1. I describe what I see/feel: Almost all the pieces are in the box. All you have left to do is put in those 3 green pieces & put the lid on. (She puts them in the box). It’s lovely to see the place tidy. Thank you.
2. She thinks: I know how to clean up. I can finish something I start.

The challenges- actually there are two this time.

Challenge #1
1. Pick a time that suits you.
a. Set your timer for 5 minutes where you are playing with your child or maybe helping with
b. Listen to yourself & how you currently praise- what words do you use?
c. Write down what you said.
d. Please let me know in the comments what kinds of things you usually say.
e. Congratulate yourself for completing the challenge!

Challenge # 2

1. Pick the situation you used for observing how you currently praise such as your child dressing
themselves or setting the table.
a. Think in advance about what you are going to say & how you are going to say it
b. Write down what you will say
c. Try it and see what happens
d. Please let me know in the comments how it went- I love hearing your stories!
e. Congratulate yourself again!

Challenge #3

If you’re feeling up to a 3rd challenge

1. Recall what did you say to yourself to congratulate yourself after completing the challenges?
b. Was it the same after Challenge 1 and 2?
c. How did it feel?
d. Please tell me how you got in on the comments

If you like this post, please pass it on to your friends- I’d be so grateful! And you can find more interesting tips on the Facebook page- I’d be delighted if you liked it

See you soon!

Let’s get talking!



  1. Hi MP,
    A challenging subject indeed! I too love that Faber and Mazlich book. Glad it’s back in print as I found my copy in a second hand book shop 20 years ago. I photocopied lots of it for parents and discussed with them when in CUH. Glad it’s still relevant. I’ll look up the other book too.

    I wonder what you think about comments on children’s characters/personality traits , perhaps outside of praise time? For example, my son has SPD and has always been tentative with sand, paint, goo of any type to touch. This includes getting involved in baking – even washing! I do acknowledge his attempts to get involved in these activities and include my understanding of his dislike with these activities. Is that disparate?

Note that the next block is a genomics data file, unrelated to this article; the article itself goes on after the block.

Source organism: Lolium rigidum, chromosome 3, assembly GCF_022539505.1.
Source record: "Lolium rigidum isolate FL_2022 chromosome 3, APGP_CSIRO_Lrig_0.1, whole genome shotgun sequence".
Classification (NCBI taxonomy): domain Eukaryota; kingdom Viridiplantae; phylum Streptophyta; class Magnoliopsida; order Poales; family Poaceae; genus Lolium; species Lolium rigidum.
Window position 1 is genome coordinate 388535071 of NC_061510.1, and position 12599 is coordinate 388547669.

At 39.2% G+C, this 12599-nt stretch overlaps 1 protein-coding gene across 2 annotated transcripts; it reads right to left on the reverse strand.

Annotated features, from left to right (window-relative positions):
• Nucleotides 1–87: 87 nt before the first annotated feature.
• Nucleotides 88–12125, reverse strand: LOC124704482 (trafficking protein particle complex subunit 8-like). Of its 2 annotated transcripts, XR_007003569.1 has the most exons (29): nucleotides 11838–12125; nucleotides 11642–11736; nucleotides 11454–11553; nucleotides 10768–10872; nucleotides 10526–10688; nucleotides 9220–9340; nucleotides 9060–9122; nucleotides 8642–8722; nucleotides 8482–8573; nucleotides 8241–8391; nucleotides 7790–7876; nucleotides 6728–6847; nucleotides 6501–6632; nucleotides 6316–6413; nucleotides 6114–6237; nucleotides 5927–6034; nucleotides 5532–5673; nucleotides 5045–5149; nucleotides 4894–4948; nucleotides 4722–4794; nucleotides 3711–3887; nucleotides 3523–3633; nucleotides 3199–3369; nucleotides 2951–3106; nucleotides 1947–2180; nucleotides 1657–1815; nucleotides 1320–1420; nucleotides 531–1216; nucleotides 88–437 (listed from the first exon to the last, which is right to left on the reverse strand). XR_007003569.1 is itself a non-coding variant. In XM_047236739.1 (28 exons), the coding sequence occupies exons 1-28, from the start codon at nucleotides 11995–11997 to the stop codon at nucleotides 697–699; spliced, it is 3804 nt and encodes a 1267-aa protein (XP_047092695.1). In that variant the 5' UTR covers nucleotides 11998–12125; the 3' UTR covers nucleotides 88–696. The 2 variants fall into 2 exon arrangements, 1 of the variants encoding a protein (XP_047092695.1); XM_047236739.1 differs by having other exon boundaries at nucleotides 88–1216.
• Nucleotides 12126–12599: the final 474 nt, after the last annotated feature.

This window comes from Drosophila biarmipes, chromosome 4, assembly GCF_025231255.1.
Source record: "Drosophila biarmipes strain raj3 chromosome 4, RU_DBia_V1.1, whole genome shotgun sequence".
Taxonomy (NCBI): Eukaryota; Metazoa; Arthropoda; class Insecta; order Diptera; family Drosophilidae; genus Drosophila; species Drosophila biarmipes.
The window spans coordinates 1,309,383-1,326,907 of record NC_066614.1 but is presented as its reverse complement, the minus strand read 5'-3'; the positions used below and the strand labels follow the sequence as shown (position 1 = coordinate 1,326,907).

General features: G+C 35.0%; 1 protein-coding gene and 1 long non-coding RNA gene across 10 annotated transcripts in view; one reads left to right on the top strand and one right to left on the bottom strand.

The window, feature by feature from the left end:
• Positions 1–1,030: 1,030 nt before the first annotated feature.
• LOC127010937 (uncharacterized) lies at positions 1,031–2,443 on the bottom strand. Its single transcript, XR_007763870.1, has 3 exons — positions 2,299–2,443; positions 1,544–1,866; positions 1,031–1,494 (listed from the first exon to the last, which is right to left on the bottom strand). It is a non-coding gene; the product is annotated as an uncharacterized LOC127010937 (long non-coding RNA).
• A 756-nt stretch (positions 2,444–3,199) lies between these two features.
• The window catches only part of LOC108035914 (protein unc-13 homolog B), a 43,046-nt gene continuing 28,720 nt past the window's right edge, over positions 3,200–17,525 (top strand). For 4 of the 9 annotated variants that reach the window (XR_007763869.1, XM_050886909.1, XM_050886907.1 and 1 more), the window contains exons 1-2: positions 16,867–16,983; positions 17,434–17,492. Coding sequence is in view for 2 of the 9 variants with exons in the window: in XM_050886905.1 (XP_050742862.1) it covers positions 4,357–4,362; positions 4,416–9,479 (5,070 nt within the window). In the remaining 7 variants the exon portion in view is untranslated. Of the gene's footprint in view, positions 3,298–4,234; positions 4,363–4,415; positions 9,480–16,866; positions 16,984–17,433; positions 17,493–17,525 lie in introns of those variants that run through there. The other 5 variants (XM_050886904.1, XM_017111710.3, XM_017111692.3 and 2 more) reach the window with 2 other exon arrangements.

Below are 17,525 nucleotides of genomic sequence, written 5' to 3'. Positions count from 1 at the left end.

Good to read you again! X

    • Hi Gillian! Challenging is right! And of course once you start paying attention to how you give words of encouragement, you can get all tied up in knots trying to say something in a different way! I went back to Faber and Mazlish about your query in relation to your son. It would seem to me that it’s best to steer clear of character evaluations in general. They had a nice strategy where you describe what you see, for example, ‘You said you’d be home at 5 pm and it’s now 5 pm. Now that’s what I call punctuality.‘ Or ‘You were all set to go to that concert and when it was cancelled you quickly made other plans. Now that’s what I call being resourceful’. So the emphasis is on your description and perception which provides an opportunity for the child to consider themselves in that light. They were very interesting too about saying ‘I’m so proud of you’ as taking the focus off the child’s accomplishments and back to the adult’s evaluation. So rather than say ‘I’m so proud of you’ you could try ‘What an achievement! You must be so proud of yourself!’

      There’s also a very useful section in Thomas Gordon’s Parent Effectiveness Training about using Active Listening when the child has a problem that I think is good. I’ll be posting about praise a few more times so keep an eye our for more tips! Thanks for taking the time to comment and posing great questions! xx